Special Issue "Optical Sensors in Medicine"
A special issue of Sensors (ISSN 1424-8220).
Deadline for manuscript submissions: closed (1 December 2011)
School of Mathematics, Computer Science and Engineering, City University London, Northampton Square, London, EC1V 0HB, UK
Interests: biomedical optical sensors; tissue optics; spectrophotometry; bio-instrumentation; physiological measurement
Throughout human history light has played an important role in medicine. New optical technologies, many involving light emitting diodes, laser diodes, lasers, fibre optics or nanotechnologies, providing sensitive and compact electronic like devices, are revolutionising many fields. Applications of new optical technologies to medicine might be described as in an adolescent stage, where their power and potential can be recognised but are still developing rapidly, and much is yet to come. Such technologies, so far, have been used extensively for monitoring, diagnostic, prognostic or therapeutic purposes. There are many new methods of optical monitoring of tissue and other anatomical parts that offer the potential to find widespread use in medicine e.g. spectrophotometry, OCT, photo-acoustic imaging, pulse oximetry, NIRS, etc. The establishment of such techniques often depends on the development of new light sources, detectors, signal and image processing algorithms.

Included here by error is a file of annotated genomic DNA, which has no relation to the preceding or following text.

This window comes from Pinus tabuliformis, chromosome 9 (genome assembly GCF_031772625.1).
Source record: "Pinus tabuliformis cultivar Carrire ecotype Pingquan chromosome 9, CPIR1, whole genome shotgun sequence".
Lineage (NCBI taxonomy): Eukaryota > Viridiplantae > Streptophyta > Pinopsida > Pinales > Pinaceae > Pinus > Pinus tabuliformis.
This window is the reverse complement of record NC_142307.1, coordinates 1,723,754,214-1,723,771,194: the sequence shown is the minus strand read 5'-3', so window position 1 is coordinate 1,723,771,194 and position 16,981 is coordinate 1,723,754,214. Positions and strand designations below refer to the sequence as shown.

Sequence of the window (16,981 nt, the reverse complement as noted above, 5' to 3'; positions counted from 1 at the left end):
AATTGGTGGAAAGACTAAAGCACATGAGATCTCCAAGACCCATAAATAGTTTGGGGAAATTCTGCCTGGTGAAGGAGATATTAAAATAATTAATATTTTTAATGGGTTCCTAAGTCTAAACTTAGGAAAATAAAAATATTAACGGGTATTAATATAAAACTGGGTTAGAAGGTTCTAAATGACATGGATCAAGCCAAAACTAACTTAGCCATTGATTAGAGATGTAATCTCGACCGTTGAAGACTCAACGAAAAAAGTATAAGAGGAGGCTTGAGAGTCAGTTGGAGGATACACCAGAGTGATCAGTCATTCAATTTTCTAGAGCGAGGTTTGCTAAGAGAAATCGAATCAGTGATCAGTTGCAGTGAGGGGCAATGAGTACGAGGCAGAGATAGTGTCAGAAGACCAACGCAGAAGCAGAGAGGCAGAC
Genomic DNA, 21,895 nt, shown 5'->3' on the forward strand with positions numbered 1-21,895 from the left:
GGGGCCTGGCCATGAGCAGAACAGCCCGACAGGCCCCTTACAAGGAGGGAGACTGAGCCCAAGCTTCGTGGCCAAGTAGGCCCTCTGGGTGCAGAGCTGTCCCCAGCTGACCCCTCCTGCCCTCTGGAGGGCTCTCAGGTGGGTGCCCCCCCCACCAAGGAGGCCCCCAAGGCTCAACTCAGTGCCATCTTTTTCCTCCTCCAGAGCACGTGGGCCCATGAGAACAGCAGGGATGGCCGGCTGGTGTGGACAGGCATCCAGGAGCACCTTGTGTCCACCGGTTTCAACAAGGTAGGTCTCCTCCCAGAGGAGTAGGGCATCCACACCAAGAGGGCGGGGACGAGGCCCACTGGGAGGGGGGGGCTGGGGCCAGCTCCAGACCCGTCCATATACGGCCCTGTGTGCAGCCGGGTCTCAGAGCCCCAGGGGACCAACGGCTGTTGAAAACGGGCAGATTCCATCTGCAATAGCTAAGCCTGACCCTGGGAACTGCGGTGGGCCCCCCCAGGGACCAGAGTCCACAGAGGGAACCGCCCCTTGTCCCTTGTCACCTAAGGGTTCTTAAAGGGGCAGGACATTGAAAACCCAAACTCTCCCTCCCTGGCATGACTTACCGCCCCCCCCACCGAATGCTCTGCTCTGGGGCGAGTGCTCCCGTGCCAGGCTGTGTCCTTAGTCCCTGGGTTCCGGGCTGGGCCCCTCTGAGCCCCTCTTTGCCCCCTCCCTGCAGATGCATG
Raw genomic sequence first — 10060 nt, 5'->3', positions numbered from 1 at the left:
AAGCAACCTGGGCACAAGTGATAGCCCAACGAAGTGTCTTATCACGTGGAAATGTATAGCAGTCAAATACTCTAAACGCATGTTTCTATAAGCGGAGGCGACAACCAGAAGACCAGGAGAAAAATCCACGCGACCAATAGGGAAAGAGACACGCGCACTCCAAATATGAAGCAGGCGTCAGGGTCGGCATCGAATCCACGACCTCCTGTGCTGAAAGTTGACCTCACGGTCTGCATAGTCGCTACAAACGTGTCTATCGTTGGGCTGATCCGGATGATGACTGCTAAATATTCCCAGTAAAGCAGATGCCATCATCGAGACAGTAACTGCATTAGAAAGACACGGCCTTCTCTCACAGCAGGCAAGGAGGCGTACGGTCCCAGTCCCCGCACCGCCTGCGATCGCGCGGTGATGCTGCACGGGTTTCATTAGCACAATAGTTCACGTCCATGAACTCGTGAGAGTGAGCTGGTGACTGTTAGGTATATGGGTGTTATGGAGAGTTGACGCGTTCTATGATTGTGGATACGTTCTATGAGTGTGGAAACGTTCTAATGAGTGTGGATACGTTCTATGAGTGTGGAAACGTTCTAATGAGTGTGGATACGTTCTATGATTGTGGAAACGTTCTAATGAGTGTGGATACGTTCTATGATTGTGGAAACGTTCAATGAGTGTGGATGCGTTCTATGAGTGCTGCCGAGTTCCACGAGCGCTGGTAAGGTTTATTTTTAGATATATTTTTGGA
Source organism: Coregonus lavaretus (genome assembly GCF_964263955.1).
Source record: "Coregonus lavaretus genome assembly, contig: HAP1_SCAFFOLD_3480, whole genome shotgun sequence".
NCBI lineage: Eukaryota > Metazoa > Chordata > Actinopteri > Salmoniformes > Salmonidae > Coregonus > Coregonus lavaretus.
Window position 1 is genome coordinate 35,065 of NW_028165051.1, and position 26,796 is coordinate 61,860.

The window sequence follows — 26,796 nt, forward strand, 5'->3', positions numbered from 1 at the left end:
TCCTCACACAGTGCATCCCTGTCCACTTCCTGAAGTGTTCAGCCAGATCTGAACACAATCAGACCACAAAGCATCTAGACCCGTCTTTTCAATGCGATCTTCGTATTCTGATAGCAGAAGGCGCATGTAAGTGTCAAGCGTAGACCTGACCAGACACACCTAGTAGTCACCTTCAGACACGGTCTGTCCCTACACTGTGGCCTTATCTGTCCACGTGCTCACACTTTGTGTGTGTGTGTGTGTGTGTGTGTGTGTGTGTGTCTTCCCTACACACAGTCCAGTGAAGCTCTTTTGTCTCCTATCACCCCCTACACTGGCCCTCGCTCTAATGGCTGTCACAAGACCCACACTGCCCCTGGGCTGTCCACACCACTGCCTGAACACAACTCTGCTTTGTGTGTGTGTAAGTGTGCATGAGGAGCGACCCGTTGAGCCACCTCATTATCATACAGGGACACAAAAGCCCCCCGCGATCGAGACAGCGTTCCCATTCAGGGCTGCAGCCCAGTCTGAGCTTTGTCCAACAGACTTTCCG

This special issue invites submissions in this area, particularly those that are application-focused. Examples of application areas include real-time (non-invasive or invasive) physiological and biochemical monitoring using optical techniques, spectral analysis, and imaging techniques, including both, point-based or full-field. Mathematical modelling of optical propagation in tissue, as well as signal-processing techniques developed or adapted specifically for extraction of biomedical information arising from optical techniques also lie within the scope of this special issue.Prof. Dr. Panicos Kyriacou
- tissue optics
- pulse oximetry
- chromophore concentration
- optical monitoring